President Vladimir Putin may have found a way to solve the seemingly unsolvable dilemma about U.S. whistleblower Edward Snowden — to expel the ex-CIA official or to spoil relations with Washington.

He may have it both ways — grant political asylum and improve relations with the U.S. Mr. Putin, on Monday, repeated his refusal to hand over Mr. Snowden to the U.S., and for the first time said Mr Snowden could stay in Russia if he stops further disclosures on the U.S. global secret surveillance.

“Russia does not hand over anybody and has no plans to do this in future,” Mr. Putin said on Monday. “If he wants to go somewhere and some country will accept him, he is welcome to do it. If he wants to stay here, he has to meet one condition: stop his activities aimed at harming our American partners, as strange as that sounds coming from my lips,” he added.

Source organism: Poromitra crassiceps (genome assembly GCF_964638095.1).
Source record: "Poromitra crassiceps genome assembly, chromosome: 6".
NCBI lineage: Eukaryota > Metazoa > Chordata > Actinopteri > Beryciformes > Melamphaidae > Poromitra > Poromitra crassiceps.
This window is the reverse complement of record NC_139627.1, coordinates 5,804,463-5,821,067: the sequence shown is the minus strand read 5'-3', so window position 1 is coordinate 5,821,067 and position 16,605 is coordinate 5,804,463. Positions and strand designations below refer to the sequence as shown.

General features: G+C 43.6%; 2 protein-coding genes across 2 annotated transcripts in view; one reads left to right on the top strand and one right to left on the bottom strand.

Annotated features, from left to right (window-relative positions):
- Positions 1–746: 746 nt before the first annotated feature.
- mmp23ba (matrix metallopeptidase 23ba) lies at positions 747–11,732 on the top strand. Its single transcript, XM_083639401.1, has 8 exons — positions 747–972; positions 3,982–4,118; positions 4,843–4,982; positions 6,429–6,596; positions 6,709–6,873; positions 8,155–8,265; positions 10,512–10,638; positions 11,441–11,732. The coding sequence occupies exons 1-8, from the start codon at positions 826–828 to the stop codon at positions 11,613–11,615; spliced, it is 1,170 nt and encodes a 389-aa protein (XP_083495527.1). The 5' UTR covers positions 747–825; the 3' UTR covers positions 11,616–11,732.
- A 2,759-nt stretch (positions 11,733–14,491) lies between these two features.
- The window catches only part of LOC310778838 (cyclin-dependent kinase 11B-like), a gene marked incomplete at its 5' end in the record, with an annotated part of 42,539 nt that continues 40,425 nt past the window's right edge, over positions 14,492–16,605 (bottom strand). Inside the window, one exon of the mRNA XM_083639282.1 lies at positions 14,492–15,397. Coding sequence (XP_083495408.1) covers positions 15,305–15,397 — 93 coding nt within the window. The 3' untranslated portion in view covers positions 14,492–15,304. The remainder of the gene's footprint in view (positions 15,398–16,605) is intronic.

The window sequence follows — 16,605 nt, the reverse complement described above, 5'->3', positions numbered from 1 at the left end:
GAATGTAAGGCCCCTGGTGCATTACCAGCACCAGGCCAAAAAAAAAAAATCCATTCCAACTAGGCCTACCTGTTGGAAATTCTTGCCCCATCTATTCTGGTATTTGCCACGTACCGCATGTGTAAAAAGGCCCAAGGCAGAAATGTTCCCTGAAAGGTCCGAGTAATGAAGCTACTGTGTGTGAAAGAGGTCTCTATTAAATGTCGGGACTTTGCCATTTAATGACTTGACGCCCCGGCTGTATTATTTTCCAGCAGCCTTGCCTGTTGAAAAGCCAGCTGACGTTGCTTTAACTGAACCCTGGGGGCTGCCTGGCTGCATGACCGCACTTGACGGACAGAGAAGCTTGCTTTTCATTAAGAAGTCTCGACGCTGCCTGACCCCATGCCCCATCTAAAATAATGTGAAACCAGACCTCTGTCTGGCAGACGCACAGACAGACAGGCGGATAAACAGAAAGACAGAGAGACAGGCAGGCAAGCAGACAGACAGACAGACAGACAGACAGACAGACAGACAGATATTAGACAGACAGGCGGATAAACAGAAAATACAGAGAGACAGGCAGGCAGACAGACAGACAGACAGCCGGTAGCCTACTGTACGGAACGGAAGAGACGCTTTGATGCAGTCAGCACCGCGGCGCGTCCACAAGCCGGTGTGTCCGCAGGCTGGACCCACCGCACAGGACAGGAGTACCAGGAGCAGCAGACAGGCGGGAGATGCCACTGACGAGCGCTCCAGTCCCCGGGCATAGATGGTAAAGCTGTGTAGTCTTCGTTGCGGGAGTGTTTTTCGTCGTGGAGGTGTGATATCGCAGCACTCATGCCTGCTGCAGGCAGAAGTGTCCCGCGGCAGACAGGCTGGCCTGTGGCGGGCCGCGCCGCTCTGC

Russia’s security chief said Moscow and Washington were collaborating in seeking a solution to Mr. Snowden’s fate. Nikolai Patrushev, head of Russia’s Security Council said that Mr. Putin and U.S. President Barack Obama had ordered Alexander Bortnikov, Russia’s Federal Security Service head ; and Robert Mueller, FBI director, to stay “in permanent contact” in an attempt to decide Edward Snowden’s fate.

Later came the news that Mr. Snowden had applied for Russian asylum at the consular office at Sheremetyevo airport through his lawyer Sarah Harrison, who had accompanied him on his flight from Hong Kong. “The U.K. citizen Sarah Harrison passed on a request by Edward Snowden to be granted political asylum,” said Kim Shevchenko, a staffer at the airport’s consular office. Ecuador may no longer be an asylum option after its President Rafael Correa revoked his “safe passage” papers following U.S. Vice-President Joe Biden's call

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